Swiggy, India’s largest online food ordering and delivery platform, has issued over 163 million bonus shares to its 30 shareholders, according to regulatory filings. This comes as the food delivery aggregator is in the final phases of discussions to raise a new round valued at over $10 billion.
Swiggy’s board of directors decided at an extraordinary general meeting (EGM) on January 3 to allocate the issuance of 16,31,05,600 bonus compulsorily convertible preference shares (CCPS) to its shareholders in a 1:1400 ratio. Swiggy has allocated 1,400 bonus CCPS for every equity share it has issued.
Depending on the investors and the company, the bonus CCPS can be converted into equity shares in a 1:1, 1:1.6, or 1:0.8 ratio. Swiggy is issuing bonus shares with a face value of Rs 1,000, bringing the total value of bonus shares to Rs 16,310 crore. Swiggy’s founders Sriharsha Majety, Lakshmi Nandan, and Rahul Jaimini, who hold equity shares totaling 61,125, 24,087, and 18,182 respectively, will get bonus shares worth 85.5 million, 33.7 million, and 25.4 million, according to regulatory filings.
Early investors Accel and Elevation Capital, which are slated to receive 1.4 million bonus shares each. While Alpha Wave Ventures, Coatue, DST, and Norwest Capital will receive 3.76 lakh, 14,000, 28,000, and 14,000 bonus shares, respectively. Among the other bonus reshares recipients are SoftBank, Hadley Harbour, and Harmony Partners. Former Indian cricketer Sachin Tendulkar and his wife Anjali Tendulkar will also get a bonus compulsorily convertible preference shares (CCPS) of 2,11,400 in addition to their 151 equity shares.
The move appears to be the first significant step toward Swiggy’s potential public listing. Having said that, the company hasn’t announced anything regarding its IPO plans. Swiggy is expected to join the ranks of ed-tech behemoth BYJU’s, Bhavish Aggarwal OLA, and B2B e-commerce firm Udaan in trying to smash into the public market.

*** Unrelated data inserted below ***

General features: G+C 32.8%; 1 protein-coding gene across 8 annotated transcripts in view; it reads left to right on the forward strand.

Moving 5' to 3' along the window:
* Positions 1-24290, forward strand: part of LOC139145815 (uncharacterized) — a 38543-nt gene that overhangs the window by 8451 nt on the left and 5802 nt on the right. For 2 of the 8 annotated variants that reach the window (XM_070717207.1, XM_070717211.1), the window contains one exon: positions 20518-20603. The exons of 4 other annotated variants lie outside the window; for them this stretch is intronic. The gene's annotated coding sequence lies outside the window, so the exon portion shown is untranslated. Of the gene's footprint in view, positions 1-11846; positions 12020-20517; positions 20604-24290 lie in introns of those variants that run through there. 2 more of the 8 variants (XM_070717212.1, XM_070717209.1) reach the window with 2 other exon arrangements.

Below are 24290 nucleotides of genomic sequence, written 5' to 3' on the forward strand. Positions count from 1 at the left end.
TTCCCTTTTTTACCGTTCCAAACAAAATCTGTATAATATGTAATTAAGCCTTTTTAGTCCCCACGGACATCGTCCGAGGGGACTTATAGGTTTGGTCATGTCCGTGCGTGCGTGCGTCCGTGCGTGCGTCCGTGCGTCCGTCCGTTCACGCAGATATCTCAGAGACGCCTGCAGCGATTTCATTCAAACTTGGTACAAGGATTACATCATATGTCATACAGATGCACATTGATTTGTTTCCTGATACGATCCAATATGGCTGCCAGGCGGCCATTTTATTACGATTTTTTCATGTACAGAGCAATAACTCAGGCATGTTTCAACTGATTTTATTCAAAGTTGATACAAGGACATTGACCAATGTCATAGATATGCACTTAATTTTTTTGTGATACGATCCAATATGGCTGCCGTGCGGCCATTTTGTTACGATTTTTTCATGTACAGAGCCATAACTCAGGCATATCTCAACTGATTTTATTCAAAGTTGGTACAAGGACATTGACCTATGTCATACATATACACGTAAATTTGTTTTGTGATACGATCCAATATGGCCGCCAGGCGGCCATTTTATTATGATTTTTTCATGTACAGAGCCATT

Swiggy announced last year that it will inject $700 million in its Q-commerce vertical, Instamart. The Bengaluru-based startup has been stretching its muscles in the booming rapid commerce market through Instamart, where it competes with Zomato’s Blinkit (formerly Grofers) and Reliance-backed Dunzo. Zepto, another Q-commerce startup has made headlines after raising $160 million in less than six months of operations. Last year, it disbursed Rs 329 crore in ESOPs and MSOPs to employees and senior executives, making it one of the largest allotments in the company’s history.
Food delivery firms in India were hammered by a sudden pandemic-related lockdown last year as health concerns prevented customers from dining in, but when the initial skepticism faded, food and grocery delivery apps enjoyed the benefits of fewer people stepping outdoors. A RedSeer research suggests, the Indian quick commerce sector is predicted to grow from $0.3 billion to $5 billion by 2025.